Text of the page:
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6 July 2001 From ink bottles to e-beams: a historical perspective on diffractive optic technology
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Abstract
The history of diffractive optic technology is traced from the first hand-drawn computer-generated holograms created by Adolf Lohmann and Byron Brown to elements fabricated using electron beams that are smaller than a human hair. The influence of Adolf Lohmann on the field is recounted, as are the major developments in fabrication and computation. In particular we highlight the influence of technology on design techniques showing how the availability of computer plotters in the 1960s lead to early encoding techniques. The transition in the 1970s to photolithographic fabrication changed the nature of diffractive design from cell-oriented to point-oriented encoding. At the same time optimization routines were developed that incorporated these new fabrication constraints. The introduction of electron beam writing in the fabrication of diffractive optics in the 1980s brought diffractive design in the 1990s full circle to techniques that are again cell-oriented. Shrinking-features have also changed the applications for diffractive elements. First used primarily as filters for optical correlators, diffractive elements will play a critical role in telecommunications systems that are nearing deployment. However, the most visible impact of Adolf Lohmann's contributions are pattern generators sold with laser pointers. This history is dedicated to Adolf Lohmann on the occassion of his seventy-fifth birthday.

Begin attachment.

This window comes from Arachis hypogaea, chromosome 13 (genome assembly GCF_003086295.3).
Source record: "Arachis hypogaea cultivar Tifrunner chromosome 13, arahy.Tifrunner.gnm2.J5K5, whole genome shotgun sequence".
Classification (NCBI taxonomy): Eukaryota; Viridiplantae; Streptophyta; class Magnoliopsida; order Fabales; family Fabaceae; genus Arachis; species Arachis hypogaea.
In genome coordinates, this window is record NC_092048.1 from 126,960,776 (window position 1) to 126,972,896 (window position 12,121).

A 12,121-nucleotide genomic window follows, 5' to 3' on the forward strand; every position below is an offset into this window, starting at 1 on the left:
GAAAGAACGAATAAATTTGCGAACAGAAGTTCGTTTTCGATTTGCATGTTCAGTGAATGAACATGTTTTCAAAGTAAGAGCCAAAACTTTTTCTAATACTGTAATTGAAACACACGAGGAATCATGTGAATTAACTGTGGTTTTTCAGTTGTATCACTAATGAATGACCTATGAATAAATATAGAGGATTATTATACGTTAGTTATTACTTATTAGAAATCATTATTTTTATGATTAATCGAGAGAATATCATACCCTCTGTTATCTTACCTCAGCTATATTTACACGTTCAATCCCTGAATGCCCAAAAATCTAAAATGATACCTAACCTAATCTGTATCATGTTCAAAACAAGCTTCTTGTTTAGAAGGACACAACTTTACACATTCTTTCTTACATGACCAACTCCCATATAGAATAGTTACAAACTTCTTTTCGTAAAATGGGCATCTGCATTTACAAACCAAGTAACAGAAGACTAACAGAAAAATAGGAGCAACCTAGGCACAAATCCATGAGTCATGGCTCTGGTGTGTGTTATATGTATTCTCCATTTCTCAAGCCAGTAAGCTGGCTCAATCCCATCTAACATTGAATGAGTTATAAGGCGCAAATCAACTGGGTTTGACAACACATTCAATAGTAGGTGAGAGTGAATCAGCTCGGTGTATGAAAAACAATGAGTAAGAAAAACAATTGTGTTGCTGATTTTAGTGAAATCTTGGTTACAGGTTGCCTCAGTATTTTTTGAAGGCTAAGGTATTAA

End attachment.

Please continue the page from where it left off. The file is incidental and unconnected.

© (2001) COPYRIGHT Society of Photo-Optical Instrumentation Engineers (SPIE). Downloading of the abstract is permitted for personal use only.
Joseph Neil Mait "From ink bottles to e-beams: a historical perspective on diffractive optic technology", Proc. SPIE 4392, Optical Processing and Computing: A Tribute to Adolf Lohmann, (6 July 2001); https://doi.org/10.1117/12.432791
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